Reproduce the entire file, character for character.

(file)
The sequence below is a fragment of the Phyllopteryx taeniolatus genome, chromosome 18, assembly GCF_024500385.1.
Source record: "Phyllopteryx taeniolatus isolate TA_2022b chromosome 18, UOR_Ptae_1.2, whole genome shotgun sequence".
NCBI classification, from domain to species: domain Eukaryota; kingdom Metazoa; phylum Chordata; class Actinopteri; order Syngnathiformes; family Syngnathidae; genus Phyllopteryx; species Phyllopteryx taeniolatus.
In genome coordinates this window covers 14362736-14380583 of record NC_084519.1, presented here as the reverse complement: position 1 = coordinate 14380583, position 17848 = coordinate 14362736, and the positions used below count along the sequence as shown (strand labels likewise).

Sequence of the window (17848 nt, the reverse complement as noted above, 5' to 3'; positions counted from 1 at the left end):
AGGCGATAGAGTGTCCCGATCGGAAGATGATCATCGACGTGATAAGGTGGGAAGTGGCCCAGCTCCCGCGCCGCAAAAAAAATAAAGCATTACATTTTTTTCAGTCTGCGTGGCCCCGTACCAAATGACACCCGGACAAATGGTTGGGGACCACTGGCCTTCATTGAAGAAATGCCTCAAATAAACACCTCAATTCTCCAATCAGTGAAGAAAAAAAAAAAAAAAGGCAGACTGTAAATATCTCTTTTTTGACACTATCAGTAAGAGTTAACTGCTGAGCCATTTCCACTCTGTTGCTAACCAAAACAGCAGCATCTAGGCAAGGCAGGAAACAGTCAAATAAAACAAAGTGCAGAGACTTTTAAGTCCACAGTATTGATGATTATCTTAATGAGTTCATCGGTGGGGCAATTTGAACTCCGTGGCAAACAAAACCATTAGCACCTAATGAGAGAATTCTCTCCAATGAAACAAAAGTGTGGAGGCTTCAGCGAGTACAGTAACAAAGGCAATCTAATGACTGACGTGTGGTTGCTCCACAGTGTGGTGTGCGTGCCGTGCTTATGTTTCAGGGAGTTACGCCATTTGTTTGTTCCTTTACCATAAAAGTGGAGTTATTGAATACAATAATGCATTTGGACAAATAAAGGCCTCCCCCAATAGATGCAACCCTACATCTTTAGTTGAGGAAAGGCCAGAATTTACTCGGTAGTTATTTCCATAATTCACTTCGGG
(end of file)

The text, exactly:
The sequence below is a fragment of the Phyllopteryx taeniolatus genome, chromosome 18, assembly GCF_024500385.1.
Source record: "Phyllopteryx taeniolatus isolate TA_2022b chromosome 18, UOR_Ptae_1.2, whole genome shotgun sequence".
NCBI classification, from domain to species: domain Eukaryota; kingdom Metazoa; phylum Chordata; class Actinopteri; order Syngnathiformes; family Syngnathidae; genus Phyllopteryx; species Phyllopteryx taeniolatus.
In genome coordinates this window covers 14362736-14380583 of record NC_084519.1, presented here as the reverse complement: position 1 = coordinate 14380583, position 17848 = coordinate 14362736, and the positions used below count along the sequence as shown (strand labels likewise).

Sequence of the window (17848 nt, the reverse complement as noted above, 5' to 3'; positions counted from 1 at the left end):
AGGCGATAGAGTGTCCCGATCGGAAGATGATCATCGACGTGATAAGGTGGGAAGTGGCCCAGCTCCCGCGCCGCAAAAAAAATAAAGCATTACATTTTTTTCAGTCTGCGTGGCCCCGTACCAAATGACACCCGGACAAATGGTTGGGGACCACTGGCCTTCATTGAAGAAATGCCTCAAATAAACACCTCAATTCTCCAATCAGTGAAGAAAAAAAAAAAAAAAGGCAGACTGTAAATATCTCTTTTTTGACACTATCAGTAAGAGTTAACTGCTGAGCCATTTCCACTCTGTTGCTAACCAAAACAGCAGCATCTAGGCAAGGCAGGAAACAGTCAAATAAAACAAAGTGCAGAGACTTTTAAGTCCACAGTATTGATGATTATCTTAATGAGTTCATCGGTGGGGCAATTTGAACTCCGTGGCAAACAAAACCATTAGCACCTAATGAGAGAATTCTCTCCAATGAAACAAAAGTGTGGAGGCTTCAGCGAGTACAGTAACAAAGGCAATCTAATGACTGACGTGTGGTTGCTCCACAGTGTGGTGTGCGTGCCGTGCTTATGTTTCAGGGAGTTACGCCATTTGTTTGTTCCTTTACCATAAAAGTGGAGTTATTGAATACAATAATGCATTTGGACAAATAAAGGCCTCCCCCAATAGATGCAACCCTACATCTTTAGTTGAGGAAAGGCCAGAATTTACTCGGTAGTTATTTCCATAATTCACTTCGGG